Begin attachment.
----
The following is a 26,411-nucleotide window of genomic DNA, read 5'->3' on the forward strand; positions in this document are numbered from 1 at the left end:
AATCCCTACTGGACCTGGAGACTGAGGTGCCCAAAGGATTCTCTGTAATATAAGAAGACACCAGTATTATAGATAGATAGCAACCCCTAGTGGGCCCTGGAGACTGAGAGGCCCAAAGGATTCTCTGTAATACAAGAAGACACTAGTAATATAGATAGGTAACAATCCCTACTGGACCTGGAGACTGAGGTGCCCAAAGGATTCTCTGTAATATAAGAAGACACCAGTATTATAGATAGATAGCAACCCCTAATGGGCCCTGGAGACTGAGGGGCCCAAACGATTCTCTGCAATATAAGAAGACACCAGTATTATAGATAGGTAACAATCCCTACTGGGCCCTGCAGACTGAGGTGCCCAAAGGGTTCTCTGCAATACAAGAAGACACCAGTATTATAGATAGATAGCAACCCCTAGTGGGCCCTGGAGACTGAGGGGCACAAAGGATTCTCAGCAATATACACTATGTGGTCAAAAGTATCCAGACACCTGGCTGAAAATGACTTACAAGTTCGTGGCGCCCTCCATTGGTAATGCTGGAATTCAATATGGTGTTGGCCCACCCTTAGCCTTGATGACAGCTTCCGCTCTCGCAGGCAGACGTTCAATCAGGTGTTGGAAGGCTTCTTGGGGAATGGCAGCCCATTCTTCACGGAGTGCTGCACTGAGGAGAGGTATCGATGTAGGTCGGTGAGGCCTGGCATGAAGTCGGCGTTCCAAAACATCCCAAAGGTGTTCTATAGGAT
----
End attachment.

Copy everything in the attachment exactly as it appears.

The following is a 26,411-nucleotide window of genomic DNA, read 5'->3' on the forward strand; positions in this document are numbered from 1 at the left end:
AATCCCTACTGGACCTGGAGACTGAGGTGCCCAAAGGATTCTCTGTAATATAAGAAGACACCAGTATTATAGATAGATAGCAACCCCTAGTGGGCCCTGGAGACTGAGAGGCCCAAAGGATTCTCTGTAATACAAGAAGACACTAGTAATATAGATAGGTAACAATCCCTACTGGACCTGGAGACTGAGGTGCCCAAAGGATTCTCTGTAATATAAGAAGACACCAGTATTATAGATAGATAGCAACCCCTAATGGGCCCTGGAGACTGAGGGGCCCAAACGATTCTCTGCAATATAAGAAGACACCAGTATTATAGATAGGTAACAATCCCTACTGGGCCCTGCAGACTGAGGTGCCCAAAGGGTTCTCTGCAATACAAGAAGACACCAGTATTATAGATAGATAGCAACCCCTAGTGGGCCCTGGAGACTGAGGGGCACAAAGGATTCTCAGCAATATACACTATGTGGTCAAAAGTATCCAGACACCTGGCTGAAAATGACTTACAAGTTCGTGGCGCCCTCCATTGGTAATGCTGGAATTCAATATGGTGTTGGCCCACCCTTAGCCTTGATGACAGCTTCCGCTCTCGCAGGCAGACGTTCAATCAGGTGTTGGAAGGCTTCTTGGGGAATGGCAGCCCATTCTTCACGGAGTGCTGCACTGAGGAGAGGTATCGATGTAGGTCGGTGAGGCCTGGCATGAAGTCGGCGTTCCAAAACATCCCAAAGGTGTTCTATAGGAT